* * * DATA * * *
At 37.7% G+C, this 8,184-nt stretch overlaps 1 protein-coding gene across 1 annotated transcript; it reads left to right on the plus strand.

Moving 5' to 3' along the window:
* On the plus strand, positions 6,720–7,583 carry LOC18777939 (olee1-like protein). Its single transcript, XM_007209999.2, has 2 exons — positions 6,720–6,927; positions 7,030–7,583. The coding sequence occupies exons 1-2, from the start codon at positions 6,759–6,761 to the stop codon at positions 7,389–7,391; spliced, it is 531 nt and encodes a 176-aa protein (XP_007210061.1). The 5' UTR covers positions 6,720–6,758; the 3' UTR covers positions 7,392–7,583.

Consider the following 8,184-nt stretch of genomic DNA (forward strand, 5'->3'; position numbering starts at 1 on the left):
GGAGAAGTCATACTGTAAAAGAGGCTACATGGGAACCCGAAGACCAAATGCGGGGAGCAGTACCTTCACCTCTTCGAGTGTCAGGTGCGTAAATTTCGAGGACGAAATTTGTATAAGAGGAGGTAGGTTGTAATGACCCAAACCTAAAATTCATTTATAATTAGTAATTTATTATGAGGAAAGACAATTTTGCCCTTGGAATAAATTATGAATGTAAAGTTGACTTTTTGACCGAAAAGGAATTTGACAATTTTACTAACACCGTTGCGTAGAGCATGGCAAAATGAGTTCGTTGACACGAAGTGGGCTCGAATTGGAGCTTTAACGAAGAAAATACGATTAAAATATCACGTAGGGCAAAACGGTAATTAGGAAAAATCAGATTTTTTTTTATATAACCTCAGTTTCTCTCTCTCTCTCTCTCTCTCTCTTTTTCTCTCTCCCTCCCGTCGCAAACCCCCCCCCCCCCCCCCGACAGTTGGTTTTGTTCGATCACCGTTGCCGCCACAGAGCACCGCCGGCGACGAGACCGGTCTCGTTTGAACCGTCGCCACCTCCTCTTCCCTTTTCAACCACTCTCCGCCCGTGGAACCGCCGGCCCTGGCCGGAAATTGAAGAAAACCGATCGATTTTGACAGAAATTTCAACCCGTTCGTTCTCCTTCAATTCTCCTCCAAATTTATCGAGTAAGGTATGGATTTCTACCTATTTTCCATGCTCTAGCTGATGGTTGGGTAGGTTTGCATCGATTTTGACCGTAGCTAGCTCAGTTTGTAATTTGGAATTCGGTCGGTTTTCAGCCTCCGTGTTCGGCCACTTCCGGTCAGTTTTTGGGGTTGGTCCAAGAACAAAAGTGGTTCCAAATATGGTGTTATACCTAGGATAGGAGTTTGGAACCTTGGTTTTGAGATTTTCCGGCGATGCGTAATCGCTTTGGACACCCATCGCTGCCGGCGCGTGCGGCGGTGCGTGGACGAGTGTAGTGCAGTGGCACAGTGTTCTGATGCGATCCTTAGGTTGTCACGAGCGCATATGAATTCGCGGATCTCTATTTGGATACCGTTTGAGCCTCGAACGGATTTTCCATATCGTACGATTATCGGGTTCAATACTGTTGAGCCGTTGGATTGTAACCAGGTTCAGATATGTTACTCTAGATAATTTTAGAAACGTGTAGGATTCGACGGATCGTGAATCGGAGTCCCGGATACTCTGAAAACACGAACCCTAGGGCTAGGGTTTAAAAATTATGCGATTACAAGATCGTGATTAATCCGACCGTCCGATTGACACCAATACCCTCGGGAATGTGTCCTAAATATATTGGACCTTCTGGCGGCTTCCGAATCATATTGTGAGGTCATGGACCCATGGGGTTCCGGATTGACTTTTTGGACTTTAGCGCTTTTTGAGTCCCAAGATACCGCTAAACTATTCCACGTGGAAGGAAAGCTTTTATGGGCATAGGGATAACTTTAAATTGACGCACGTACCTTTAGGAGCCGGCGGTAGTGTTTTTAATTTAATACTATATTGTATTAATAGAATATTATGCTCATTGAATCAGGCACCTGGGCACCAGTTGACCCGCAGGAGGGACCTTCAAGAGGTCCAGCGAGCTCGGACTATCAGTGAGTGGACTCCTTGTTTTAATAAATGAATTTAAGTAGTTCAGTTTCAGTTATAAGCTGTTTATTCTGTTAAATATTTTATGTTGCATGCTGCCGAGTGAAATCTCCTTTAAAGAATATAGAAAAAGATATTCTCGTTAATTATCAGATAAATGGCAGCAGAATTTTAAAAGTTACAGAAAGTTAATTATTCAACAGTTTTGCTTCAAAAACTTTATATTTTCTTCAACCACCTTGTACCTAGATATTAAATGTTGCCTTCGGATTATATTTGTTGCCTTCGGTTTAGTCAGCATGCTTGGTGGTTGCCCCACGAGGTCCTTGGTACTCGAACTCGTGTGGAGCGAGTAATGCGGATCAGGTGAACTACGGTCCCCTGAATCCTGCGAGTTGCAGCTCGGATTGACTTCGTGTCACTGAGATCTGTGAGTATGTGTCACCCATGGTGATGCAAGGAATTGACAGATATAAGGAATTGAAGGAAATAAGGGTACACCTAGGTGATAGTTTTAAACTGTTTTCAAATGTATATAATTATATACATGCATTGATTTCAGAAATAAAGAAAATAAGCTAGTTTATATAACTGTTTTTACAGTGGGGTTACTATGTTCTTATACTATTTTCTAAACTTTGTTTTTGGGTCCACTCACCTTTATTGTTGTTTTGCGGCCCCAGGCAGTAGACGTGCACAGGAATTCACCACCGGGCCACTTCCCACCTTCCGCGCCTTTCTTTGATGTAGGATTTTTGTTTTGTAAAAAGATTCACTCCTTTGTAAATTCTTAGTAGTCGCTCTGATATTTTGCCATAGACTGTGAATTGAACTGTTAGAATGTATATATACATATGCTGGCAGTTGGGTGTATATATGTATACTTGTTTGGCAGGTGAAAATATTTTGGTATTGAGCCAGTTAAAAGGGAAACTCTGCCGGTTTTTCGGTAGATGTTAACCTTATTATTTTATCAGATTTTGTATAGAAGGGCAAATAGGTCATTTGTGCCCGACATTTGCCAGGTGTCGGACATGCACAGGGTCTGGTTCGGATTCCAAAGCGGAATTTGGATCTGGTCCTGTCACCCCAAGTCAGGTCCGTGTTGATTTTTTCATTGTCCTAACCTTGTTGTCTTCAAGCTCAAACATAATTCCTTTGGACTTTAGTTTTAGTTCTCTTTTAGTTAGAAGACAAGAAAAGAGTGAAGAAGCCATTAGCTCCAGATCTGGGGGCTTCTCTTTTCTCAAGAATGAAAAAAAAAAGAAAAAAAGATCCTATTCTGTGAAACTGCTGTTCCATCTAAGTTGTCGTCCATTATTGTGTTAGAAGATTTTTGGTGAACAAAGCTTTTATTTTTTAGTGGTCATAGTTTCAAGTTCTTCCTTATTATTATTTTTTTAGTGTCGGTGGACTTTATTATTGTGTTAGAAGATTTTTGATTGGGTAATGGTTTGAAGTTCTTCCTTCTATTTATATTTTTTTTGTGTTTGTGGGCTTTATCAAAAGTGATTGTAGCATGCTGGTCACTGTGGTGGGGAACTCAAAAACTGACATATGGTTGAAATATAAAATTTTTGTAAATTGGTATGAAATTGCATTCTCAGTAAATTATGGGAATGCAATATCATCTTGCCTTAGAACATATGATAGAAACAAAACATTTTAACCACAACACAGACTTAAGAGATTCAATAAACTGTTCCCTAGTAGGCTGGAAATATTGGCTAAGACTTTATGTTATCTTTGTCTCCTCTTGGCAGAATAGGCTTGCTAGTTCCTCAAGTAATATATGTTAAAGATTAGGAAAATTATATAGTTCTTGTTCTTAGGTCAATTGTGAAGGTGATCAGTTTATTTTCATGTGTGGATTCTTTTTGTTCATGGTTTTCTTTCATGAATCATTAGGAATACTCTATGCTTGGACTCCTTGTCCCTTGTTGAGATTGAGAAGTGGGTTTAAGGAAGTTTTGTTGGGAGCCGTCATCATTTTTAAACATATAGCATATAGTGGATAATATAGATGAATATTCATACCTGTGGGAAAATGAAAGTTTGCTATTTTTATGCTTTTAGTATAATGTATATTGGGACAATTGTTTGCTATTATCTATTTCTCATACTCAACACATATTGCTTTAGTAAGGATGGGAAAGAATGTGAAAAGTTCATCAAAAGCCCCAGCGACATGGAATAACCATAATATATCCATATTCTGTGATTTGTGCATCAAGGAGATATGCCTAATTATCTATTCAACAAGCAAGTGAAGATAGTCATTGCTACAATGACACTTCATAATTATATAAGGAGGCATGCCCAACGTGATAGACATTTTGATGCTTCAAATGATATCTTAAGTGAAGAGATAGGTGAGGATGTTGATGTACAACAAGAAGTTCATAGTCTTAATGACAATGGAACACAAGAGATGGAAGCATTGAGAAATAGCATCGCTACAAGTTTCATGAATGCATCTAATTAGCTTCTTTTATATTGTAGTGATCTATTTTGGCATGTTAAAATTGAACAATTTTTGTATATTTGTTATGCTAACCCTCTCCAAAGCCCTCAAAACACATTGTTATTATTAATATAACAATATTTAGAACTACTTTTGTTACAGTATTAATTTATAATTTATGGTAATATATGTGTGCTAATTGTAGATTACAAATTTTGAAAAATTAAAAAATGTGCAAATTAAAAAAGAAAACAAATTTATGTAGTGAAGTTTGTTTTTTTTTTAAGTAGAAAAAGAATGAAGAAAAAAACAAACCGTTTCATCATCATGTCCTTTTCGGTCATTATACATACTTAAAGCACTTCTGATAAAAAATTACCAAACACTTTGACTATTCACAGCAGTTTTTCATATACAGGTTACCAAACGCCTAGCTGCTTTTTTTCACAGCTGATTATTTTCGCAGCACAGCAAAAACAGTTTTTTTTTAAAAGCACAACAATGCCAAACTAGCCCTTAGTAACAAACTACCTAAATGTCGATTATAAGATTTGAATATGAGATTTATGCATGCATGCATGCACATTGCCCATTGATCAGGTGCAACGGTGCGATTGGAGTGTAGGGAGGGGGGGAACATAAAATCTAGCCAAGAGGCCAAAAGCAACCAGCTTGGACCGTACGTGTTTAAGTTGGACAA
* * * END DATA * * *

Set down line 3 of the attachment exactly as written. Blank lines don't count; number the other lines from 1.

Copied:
* On the plus strand, positions 6,720–7,583 carry LOC18777939 (olee1-like protein). Its single transcript, XM_007209999.2, has 2 exons — positions 6,720–6,927; positions 7,030–7,583. The coding sequence occupies exons 1-2, from the start codon at positions 6,759–6,761 to the stop codon at positions 7,389–7,391; spliced, it is 531 nt and encodes a 176-aa protein (XP_007210061.1). The 5' UTR covers positions 6,720–6,758; the 3' UTR covers positions 7,392–7,583.